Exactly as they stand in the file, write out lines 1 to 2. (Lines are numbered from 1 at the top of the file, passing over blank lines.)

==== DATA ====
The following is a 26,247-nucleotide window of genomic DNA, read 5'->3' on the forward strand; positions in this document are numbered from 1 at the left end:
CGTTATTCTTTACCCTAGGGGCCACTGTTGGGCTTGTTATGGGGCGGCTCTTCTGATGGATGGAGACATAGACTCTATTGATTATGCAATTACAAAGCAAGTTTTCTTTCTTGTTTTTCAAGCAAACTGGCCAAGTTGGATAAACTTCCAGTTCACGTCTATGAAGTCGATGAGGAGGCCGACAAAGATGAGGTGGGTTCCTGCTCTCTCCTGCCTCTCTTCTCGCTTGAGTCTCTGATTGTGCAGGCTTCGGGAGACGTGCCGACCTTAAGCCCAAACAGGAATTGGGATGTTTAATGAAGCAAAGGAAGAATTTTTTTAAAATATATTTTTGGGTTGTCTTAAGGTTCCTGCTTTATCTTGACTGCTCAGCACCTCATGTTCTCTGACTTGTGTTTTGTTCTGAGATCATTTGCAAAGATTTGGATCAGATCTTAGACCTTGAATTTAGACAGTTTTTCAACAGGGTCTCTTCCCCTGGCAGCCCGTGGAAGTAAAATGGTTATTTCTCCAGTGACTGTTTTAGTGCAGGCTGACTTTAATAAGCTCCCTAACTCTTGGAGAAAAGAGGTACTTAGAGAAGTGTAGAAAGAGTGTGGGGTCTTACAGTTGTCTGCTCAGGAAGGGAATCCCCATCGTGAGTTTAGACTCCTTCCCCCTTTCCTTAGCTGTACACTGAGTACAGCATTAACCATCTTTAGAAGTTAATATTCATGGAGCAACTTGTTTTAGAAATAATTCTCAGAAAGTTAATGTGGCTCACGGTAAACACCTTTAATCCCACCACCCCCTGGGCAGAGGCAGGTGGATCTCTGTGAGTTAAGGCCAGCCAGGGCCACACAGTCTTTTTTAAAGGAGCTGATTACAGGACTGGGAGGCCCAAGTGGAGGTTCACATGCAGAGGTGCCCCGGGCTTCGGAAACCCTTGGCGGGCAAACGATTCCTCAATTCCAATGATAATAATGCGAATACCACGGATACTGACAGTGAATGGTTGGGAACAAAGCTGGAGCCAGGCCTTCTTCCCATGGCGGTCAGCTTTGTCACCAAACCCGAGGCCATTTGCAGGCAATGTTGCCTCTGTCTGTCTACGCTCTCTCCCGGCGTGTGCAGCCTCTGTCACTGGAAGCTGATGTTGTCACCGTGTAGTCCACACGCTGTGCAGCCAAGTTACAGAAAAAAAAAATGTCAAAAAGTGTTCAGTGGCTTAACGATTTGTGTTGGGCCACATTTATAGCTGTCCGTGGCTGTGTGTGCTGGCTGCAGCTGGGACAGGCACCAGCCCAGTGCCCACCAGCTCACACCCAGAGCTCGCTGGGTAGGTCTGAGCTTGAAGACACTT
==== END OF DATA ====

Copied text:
The following is a 26,247-nucleotide window of genomic DNA, read 5'->3' on the forward strand; positions in this document are numbered from 1 at the left end:
CGTTATTCTTTACCCTAGGGGCCACTGTTGGGCTTGTTATGGGGCGGCTCTTCTGATGGATGGAGACATAGACTCTATTGATTATGCAATTACAAAGCAAGTTTTCTTTCTTGTTTTTCAAGCAAACTGGCCAAGTTGGATAAACTTCCAGTTCACGTCTATGAAGTCGATGAGGAGGCCGACAAAGATGAGGTGGGTTCCTGCTCTCTCCTGCCTCTCTTCTCGCTTGAGTCTCTGATTGTGCAGGCTTCGGGAGACGTGCCGACCTTAAGCCCAAACAGGAATTGGGATGTTTAATGAAGCAAAGGAAGAATTTTTTTAAAATATATTTTTGGGTTGTCTTAAGGTTCCTGCTTTATCTTGACTGCTCAGCACCTCATGTTCTCTGACTTGTGTTTTGTTCTGAGATCATTTGCAAAGATTTGGATCAGATCTTAGACCTTGAATTTAGACAGTTTTTCAACAGGGTCTCTTCCCCTGGCAGCCCGTGGAAGTAAAATGGTTATTTCTCCAGTGACTGTTTTAGTGCAGGCTGACTTTAATAAGCTCCCTAACTCTTGGAGAAAAGAGGTACTTAGAGAAGTGTAGAAAGAGTGTGGGGTCTTACAGTTGTCTGCTCAGGAAGGGAATCCCCATCGTGAGTTTAGACTCCTTCCCCCTTTCCTTAGCTGTACACTGAGTACAGCATTAACCATCTTTAGAAGTTAATATTCATGGAGCAACTTGTTTTAGAAATAATTCTCAGAAAGTTAATGTGGCTCACGGTAAACACCTTTAATCCCACCACCCCCTGGGCAGAGGCAGGTGGATCTCTGTGAGTTAAGGCCAGCCAGGGCCACACAGTCTTTTTTAAAGGAGCTGATTACAGGACTGGGAGGCCCAAGTGGAGGTTCACATGCAGAGGTGCCCCGGGCTTCGGAAACCCTTGGCGGGCAAACGATTCCTCAATTCCAATGATAATAATGCGAATACCACGGATACTGACAGTGAATGGTTGGGAACAAAGCTGGAGCCAGGCCTTCTTCCCATGGCGGTCAGCTTTGTCACCAAACCCGAGGCCATTTGCAGGCAATGTTGCCTCTGTCTGTCTACGCTCTCTCCCGGCGTGTGCAGCCTCTGTCACTGGAAGCTGATGTTGTCACCGTGTAGTCCACACGCTGTGCAGCCAAGTTACAGAAAAAAAAAATGTCAAAAAGTGTTCAGTGGCTTAACGATTTGTGTTGGGCCACATTTATAGCTGTCCGTGGCTGTGTGTGCTGGCTGCAGCTGGGACAGGCACCAGCCCAGTGCCCACCAGCTCACACCCAGAGCTCGCTGGGTAGGTCTGAGCTTGAAGACACTT